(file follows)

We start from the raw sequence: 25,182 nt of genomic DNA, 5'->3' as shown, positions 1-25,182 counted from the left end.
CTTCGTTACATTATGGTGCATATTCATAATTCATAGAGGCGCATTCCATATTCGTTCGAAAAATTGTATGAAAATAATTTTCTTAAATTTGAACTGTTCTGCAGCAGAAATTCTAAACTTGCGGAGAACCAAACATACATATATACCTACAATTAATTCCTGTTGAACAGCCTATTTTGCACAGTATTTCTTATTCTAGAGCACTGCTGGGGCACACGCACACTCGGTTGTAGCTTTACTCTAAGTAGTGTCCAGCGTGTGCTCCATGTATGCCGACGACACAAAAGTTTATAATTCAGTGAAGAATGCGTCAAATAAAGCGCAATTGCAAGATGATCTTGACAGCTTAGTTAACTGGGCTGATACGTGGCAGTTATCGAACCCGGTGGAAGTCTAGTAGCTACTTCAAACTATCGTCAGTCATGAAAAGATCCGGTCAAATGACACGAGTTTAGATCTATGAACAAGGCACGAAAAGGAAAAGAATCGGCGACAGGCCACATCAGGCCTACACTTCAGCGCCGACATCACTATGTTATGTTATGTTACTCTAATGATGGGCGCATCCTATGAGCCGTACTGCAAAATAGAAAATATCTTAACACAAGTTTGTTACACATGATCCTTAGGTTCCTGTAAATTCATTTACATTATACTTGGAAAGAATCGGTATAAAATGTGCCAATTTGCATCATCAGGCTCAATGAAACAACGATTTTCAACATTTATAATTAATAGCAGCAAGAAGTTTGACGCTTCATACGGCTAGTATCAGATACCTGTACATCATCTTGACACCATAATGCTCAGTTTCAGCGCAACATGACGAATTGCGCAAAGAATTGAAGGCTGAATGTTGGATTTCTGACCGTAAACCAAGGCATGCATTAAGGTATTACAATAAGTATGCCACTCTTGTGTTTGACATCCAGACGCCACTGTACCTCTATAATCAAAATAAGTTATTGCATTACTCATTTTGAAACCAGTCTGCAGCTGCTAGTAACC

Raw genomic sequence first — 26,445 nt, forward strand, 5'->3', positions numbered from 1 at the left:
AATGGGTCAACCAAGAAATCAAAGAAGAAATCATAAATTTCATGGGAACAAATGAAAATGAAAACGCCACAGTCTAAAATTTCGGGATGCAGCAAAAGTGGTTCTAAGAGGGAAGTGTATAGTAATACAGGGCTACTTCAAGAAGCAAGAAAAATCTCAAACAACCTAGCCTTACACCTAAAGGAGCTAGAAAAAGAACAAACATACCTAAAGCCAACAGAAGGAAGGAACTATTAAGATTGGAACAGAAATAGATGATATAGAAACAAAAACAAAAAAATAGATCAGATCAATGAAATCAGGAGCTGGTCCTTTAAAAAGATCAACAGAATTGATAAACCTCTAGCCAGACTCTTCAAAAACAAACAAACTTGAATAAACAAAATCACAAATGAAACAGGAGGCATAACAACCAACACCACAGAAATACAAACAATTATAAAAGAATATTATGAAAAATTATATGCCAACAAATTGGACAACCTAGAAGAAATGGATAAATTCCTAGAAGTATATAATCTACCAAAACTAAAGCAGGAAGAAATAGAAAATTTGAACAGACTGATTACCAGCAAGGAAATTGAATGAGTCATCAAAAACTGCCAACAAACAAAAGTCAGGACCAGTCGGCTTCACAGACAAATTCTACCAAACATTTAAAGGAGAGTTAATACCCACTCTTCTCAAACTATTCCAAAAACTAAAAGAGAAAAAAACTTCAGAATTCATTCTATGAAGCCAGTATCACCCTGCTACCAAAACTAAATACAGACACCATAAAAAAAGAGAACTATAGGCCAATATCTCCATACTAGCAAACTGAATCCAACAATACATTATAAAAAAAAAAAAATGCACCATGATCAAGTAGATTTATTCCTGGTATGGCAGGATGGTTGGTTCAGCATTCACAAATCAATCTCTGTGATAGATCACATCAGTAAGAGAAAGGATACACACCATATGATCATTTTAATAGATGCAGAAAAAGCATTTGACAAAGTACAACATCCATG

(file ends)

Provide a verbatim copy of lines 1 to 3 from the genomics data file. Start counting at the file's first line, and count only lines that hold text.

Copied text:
We start from the raw sequence: 25,182 nt of genomic DNA, 5'->3' as shown, positions 1-25,182 counted from the left end.
CTTCGTTACATTATGGTGCATATTCATAATTCATAGAGGCGCATTCCATATTCGTTCGAAAAATTGTATGAAAATAATTTTCTTAAATTTGAACTGTTCTGCAGCAGAAATTCTAAACTTGCGGAGAACCAAACATACATATATACCTACAATTAATTCCTGTTGAACAGCCTATTTTGCACAGTATTTCTTATTCTAGAGCACTGCTGGGGCACACGCACACTCGGTTGTAGCTTTACTCTAAGTAGTGTCCAGCGTGTGCTCCATGTATGCCGACGACACAAAAGTTTATAATTCAGTGAAGAATGCGTCAAATAAAGCGCAATTGCAAGATGATCTTGACAGCTTAGTTAACTGGGCTGATACGTGGCAGTTATCGAACCCGGTGGAAGTCTAGTAGCTACTTCAAACTATCGTCAGTCATGAAAAGATCCGGTCAAATGACACGAGTTTAGATCTATGAACAAGGCACGAAAAGGAAAAGAATCGGCGACAGGCCACATCAGGCCTACACTTCAGCGCCGACATCACTATGTTATGTTATGTTACTCTAATGATGGGCGCATCCTATGAGCCGTACTGCAAAATAGAAAATATCTTAACACAAGTTTGTTACACATGATCCTTAGGTTCCTGTAAATTCATTTACATTATACTTGGAAAGAATCGGTATAAAATGTGCCAATTTGCATCATCAGGCTCAATGAAACAACGATTTTCAACATTTATAATTAATAGCAGCAAGAAGTTTGACGCTTCATACGGCTAGTATCAGATACCTGTACATCATCTTGACACCATAATGCTCAGTTTCAGCGCAACATGACGAATTGCGCAAAGAATTGAAGGCTGAATGTTGGATTTCTGACCGTAAACCAAGGCATGCATTAAGGTATTACAATAAGTATGCCACTCTTGTGTTTGACATCCAGACGCCACTGTACCTCTATAATCAAAATAAGTTATTGCATTACTCATTTTGAAACCAGTCTGCAGCTGCTAGTAACC

Raw genomic sequence first — 26,445 nt, forward strand, 5'->3', positions numbered from 1 at the left: